A REGIONAL MANGO BIO-DIVERSITY PROJECT, LED BY THE OECS, HAS THREE MAIN OBJECTIVES.
Food security, and climate resilience, is the target of an OECS mango bio-diversity project, funded by the European Union.
The project has three main objectives.
The first, is to create a model watershed, said Nicole LaForce-Haynes, Environmental Education Officer at the Department of Forestry.
“There are various aspects to this mango bio-diversity project. One aspect is where we will be looking at creating a model watershed. The Corinth/Bois d’Orange watershed was identified, so mango trees will be planted along the riverbanks for stabilization, and public awareness will be created. Because we visited many areas along that river and one of the main issues we identified was the improper disposal of garbage, of solid waste.”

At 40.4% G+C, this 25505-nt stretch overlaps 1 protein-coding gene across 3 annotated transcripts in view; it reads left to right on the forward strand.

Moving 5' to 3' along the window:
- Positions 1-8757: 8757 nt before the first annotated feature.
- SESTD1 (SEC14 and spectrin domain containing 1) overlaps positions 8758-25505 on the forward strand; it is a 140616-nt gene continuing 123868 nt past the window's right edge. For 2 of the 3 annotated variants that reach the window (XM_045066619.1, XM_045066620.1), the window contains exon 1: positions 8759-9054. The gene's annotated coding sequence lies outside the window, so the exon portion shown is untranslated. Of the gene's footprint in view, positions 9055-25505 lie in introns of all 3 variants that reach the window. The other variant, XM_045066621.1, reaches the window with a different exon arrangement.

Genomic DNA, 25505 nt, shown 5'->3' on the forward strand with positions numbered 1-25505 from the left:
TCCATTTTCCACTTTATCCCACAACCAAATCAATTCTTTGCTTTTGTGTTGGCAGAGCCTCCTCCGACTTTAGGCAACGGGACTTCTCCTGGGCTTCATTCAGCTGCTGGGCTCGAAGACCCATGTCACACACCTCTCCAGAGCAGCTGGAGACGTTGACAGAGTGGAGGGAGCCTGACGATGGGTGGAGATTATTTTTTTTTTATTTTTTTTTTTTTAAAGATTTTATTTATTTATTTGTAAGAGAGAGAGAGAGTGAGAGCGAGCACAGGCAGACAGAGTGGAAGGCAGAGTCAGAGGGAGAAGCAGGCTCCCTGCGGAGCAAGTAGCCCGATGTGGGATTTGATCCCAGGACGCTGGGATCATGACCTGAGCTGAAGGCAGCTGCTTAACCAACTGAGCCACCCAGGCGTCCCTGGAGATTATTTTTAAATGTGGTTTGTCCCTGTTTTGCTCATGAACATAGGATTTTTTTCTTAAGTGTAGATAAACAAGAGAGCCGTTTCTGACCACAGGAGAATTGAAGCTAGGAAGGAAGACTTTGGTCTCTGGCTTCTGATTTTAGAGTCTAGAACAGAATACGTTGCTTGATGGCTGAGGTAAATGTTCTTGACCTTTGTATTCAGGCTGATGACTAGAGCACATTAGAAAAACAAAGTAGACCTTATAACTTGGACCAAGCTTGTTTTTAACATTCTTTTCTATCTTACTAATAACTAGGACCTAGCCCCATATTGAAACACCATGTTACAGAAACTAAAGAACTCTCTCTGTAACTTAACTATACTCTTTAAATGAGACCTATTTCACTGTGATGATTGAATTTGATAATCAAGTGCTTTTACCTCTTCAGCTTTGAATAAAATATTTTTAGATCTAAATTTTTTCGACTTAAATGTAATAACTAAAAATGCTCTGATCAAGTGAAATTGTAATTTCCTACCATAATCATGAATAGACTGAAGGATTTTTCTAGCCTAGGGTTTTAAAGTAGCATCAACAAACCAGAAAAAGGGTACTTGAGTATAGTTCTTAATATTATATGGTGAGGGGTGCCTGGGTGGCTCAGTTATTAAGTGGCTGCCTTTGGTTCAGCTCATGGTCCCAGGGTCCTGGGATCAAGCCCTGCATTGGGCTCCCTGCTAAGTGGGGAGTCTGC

The second is a reforestation initiative.
“Another aspect of this project is where about 6000 mango plants will be planted in vulnerable areas, and vulnerable areas have been identified in terms of vulnerable slopes where we’ve had landslides, and also along certain river banks that are at risk, because it has been realized because of the deep tap root system of the mango plant, that they are very good at holding the soil together, preventing erosion and stabilizing these areas. In many of the places we visited where land slippage did not occur, a lot of the crop there was mango. So it has shown that it can be resilient and stand the test of time.”
The third objective aims to sensitize the public about the project, and about the value of the fruit.
“The fruit was also assessed with regard to its economic value, nutritional benefits and potential to aid food security. So it’s a very large, and very interesting project.”
The Mango Biodiversity Project in Saint Lucia will end in Nov. 2018.